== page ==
===========    ===========    ===========    ===========
NET INCOME (LOSS):
Profit (Loss) per common share - basic                    $     (3.81)   $     (3.98)   $   ( 2.90)    $     8 .85    $      4.18
                                                          ===========    ===========    ===========    ===========    ===========
Profit (Loss) per common share - diluted                  $     (3.81)   $     (3.98)   $   ( 2.90)    $      8.80    $      4.09
                                                          ===========    ===========    ===========    ===========    ===========
Weighted average shares of common stock outstanding         6,528,100      6,524,250      6,513,100      6,419,575      6,263,909
Adjusted diluted weighted average shares of common
stock outstanding                                           6,528,100      6,524,250      6,513,100      6,453,447      6,412,535
                                                          ===========    ===========    ===========    ===========    ===========

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The following table sets forth, for the annual periods indicated, certain statement of operations data as a percentage of revenues:

                                                    Year Ended December 31,
                                               --------------------------------
                                               2005         2004         2003
                                               ----         ----         ----
Revenues ................................       100%         100%         100%
Cost of revenues ........................      93.1%        91.1%        77.4%
Gross profit ............................       6.9%         8.9%        22.6%
Selling, general and
  administrative expenses ...............      20.3%        21.0%        12.6%
Operating income  (loss) ................     (13.3)%      (12.1)%        8.9%
Loss from continuing operations .........     (19.6)%      (18.0)%       (1.1)%
Loss from discontinued operations .......     (23.5)%      (26.7)%      (26.7)%
Loss for the year .......................     (43.1)%      (44.8)%      (27.8)%

Year Ended December 31, 2005 Compared to Year Ended December 31, 2004

The following information represents only the results of the company from continuing operations (not including the results of the discontinued operations), unless mentioned otherwise.

Revenues. Revenues for the year ended December 31, 2005 were $57.7 million (2004: $58 million), and consisted of $48.3 million (2004: $48.2 million) from U.S. operations, and $9.4 million (2004: $9.8 million) from other operations.

Almost all revenues in the U.S. ($48.3 million) are derived from other than aviation security services.

Gross Profit. Gross profit is defined as revenues less costs directly related to such revenues as well as certain indirect expenses such as airport offices, airport fees, local training and other direct labor related expenses such as uniforms and transportation.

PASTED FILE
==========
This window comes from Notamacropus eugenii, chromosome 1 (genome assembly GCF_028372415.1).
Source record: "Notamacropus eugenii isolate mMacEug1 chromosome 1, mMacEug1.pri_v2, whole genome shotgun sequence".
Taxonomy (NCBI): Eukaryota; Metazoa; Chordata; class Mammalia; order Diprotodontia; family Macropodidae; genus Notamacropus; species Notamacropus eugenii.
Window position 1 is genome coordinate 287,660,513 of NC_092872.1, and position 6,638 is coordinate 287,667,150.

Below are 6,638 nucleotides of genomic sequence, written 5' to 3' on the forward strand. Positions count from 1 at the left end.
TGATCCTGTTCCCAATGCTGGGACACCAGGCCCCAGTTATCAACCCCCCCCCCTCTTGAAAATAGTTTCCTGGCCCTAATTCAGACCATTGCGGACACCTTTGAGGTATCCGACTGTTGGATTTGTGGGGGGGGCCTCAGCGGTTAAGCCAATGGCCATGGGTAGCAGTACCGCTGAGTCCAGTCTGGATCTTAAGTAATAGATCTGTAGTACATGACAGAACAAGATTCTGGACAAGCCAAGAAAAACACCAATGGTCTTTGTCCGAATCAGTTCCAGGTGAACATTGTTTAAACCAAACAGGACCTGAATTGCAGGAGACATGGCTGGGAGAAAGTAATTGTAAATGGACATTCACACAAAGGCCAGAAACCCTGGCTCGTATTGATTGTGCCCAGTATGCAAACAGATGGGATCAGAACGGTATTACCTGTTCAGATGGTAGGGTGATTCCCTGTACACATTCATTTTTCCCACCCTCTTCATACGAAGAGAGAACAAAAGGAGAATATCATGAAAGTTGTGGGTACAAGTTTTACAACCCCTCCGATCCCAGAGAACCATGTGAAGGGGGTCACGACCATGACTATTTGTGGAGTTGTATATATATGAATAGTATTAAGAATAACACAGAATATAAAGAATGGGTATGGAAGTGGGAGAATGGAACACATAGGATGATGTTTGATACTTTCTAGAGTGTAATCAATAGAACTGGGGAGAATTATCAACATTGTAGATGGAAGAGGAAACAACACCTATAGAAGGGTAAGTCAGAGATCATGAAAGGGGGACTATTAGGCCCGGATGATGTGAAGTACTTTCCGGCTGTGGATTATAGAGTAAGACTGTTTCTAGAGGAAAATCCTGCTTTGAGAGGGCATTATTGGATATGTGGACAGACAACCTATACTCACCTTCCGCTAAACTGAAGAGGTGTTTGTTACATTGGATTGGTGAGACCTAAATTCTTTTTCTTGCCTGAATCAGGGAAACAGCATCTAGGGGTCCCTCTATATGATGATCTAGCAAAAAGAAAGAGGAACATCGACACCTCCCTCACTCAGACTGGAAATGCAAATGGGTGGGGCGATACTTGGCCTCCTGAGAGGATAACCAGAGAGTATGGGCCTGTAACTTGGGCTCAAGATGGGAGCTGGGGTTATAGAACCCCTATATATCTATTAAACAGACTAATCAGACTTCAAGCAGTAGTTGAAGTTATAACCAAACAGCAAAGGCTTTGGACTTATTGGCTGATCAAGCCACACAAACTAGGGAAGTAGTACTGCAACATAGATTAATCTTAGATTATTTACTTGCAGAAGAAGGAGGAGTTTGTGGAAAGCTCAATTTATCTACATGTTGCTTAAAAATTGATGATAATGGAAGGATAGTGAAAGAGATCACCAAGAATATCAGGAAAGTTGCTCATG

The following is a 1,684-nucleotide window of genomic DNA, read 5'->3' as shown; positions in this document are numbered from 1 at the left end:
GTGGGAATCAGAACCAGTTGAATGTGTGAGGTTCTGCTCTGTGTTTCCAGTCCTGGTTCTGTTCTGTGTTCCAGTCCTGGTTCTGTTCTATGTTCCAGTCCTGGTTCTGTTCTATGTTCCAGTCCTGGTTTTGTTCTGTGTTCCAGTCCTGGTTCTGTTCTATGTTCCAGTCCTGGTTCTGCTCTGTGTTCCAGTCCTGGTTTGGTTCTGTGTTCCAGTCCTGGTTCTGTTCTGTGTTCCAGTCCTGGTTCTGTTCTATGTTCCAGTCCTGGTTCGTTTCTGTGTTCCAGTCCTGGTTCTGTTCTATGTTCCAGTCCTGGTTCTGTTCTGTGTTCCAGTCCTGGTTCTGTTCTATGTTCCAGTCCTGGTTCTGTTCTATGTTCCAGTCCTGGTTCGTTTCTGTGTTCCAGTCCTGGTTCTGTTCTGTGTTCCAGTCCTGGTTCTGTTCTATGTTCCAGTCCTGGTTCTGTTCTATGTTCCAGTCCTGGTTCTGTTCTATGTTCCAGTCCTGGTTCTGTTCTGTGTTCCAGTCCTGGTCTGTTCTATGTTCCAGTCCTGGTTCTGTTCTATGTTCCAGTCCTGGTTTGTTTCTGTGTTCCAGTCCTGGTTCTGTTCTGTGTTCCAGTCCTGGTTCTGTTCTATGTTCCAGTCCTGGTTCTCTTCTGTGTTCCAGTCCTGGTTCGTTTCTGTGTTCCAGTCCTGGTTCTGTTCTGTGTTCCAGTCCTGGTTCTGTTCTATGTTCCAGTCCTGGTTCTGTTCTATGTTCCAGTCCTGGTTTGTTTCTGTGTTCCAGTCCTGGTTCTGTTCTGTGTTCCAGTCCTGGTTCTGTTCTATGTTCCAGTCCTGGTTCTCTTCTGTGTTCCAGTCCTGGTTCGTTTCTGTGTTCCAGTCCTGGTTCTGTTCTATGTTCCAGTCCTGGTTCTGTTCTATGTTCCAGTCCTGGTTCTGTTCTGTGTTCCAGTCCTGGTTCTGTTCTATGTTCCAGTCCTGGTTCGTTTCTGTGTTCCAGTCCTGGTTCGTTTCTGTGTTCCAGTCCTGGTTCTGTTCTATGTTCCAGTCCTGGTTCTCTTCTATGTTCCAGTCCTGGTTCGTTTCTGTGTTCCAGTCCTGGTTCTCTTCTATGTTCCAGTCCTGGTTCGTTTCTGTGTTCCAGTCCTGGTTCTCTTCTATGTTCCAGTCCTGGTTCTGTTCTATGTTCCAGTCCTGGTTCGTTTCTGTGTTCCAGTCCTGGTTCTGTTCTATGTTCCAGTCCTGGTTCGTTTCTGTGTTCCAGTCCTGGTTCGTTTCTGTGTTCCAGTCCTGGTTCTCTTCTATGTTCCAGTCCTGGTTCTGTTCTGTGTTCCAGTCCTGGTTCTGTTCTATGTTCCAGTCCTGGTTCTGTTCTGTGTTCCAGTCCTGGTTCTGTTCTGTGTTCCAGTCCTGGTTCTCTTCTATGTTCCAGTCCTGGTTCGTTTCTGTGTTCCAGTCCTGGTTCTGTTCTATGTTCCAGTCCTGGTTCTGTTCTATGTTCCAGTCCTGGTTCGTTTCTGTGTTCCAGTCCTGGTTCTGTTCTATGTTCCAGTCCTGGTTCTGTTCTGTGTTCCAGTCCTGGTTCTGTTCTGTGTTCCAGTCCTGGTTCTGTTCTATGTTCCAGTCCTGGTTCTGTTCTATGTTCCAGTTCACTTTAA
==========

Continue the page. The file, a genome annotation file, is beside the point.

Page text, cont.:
Gross profit for the year ended December 31, 2005 was $4 million, 7%, as a percentage of revenue (2004: $5.2 million, 9% as a percentage of revenue). The decrease in gross profit as a percentage of revenues is primarily attributable to the fact that the gross profit for the year 2005 include expenses of $1.1 million regarding the new activities of operations in the aviation field by I-SEC and its subsidiaries, mainly establishing costs.

Selling, General and Administrative Expenses. Selling, general and administrative expenses were $11.7 million for the year ended December 31, 2005, 20.3% as a percentage of revenues, as compared to $12.2 million, 21% as a percentage of revenues for the year ended December 31, 2004. The expenses as a percentage of revenues are similar to last year. The improvement is a result of efforts done by management to reduce the company expenses.

Operating Loss. Operating loss for the year ended December 31, 2005 was $7.7 million as compared to an operating loss of $7 million for the year ended December 31, 2004.

Financial Expenses. Financial expenses in 2005 were $908 compared to $452 in 2004. The increase mainly regards to new loans that were taken by one of the subsidiaries to purchase new operating equipment and interest expenses form short-term bank credit.

Other Income (Expense), Net. Other income for the year ended December 31, 2005 was $147 thousand compared to expense of $2.9 million for the year ended December 31, 2004. $2.7 million in 2004 were attributable to a write-off of the Company's investment in Bilu. The other income in 2005 was due mainly to one time payments in the amount of $110 received from investments that were written off in the past.

Taxes On Income. In 2005 the Company recorded tax expenses of $2,387 thousand attributable mainly to tax accruals regarding tax years 2002 and 2003.

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Share in Losses of Associated Companies. $486 thousand in 2005 as compared to a loss of $1.6 million for the year ended December 2004. The high loss is according to our investments in Inksure (loss of 1.2 million during 2005 compared to $1 million in 2004) and NAS (profit of $705 during 2005 compared to $1.2 million profit in 2004). During 2004, a $1.8 million write-off of Bilu was also included in the loss of associated companies.